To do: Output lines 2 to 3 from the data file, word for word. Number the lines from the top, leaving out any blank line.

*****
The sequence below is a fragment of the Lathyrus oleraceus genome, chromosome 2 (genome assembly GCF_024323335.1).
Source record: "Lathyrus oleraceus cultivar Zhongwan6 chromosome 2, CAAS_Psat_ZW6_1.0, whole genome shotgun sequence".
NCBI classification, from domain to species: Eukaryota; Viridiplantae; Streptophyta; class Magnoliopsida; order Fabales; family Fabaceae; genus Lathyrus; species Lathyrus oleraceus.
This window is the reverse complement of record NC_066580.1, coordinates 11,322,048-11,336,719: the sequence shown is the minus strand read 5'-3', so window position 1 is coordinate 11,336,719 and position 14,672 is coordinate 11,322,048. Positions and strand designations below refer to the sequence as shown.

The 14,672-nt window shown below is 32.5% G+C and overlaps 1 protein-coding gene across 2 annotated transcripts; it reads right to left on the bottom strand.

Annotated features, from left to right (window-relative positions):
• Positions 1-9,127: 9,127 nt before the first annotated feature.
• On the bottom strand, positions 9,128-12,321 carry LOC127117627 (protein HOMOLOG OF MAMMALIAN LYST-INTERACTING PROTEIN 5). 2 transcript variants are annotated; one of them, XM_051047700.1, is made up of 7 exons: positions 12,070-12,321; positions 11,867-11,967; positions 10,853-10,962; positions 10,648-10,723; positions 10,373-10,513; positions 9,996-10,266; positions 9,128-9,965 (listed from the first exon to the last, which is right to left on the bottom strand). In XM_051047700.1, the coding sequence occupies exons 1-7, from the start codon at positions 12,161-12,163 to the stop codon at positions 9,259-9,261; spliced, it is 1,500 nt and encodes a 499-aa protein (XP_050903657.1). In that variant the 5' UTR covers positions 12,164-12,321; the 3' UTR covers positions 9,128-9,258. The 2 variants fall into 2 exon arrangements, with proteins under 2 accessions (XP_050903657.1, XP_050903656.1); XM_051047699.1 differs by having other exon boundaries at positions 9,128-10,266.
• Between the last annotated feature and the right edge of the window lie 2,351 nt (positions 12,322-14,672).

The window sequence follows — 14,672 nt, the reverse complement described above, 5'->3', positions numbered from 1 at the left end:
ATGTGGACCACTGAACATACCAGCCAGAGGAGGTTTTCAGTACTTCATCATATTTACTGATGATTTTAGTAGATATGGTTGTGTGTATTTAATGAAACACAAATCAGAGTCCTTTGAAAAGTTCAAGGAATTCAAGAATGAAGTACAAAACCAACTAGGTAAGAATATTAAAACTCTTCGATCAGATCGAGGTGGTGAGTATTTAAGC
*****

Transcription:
Source record: "Lathyrus oleraceus cultivar Zhongwan6 chromosome 2, CAAS_Psat_ZW6_1.0, whole genome shotgun sequence".
NCBI classification, from domain to species: Eukaryota; Viridiplantae; Streptophyta; class Magnoliopsida; order Fabales; family Fabaceae; genus Lathyrus; species Lathyrus oleraceus.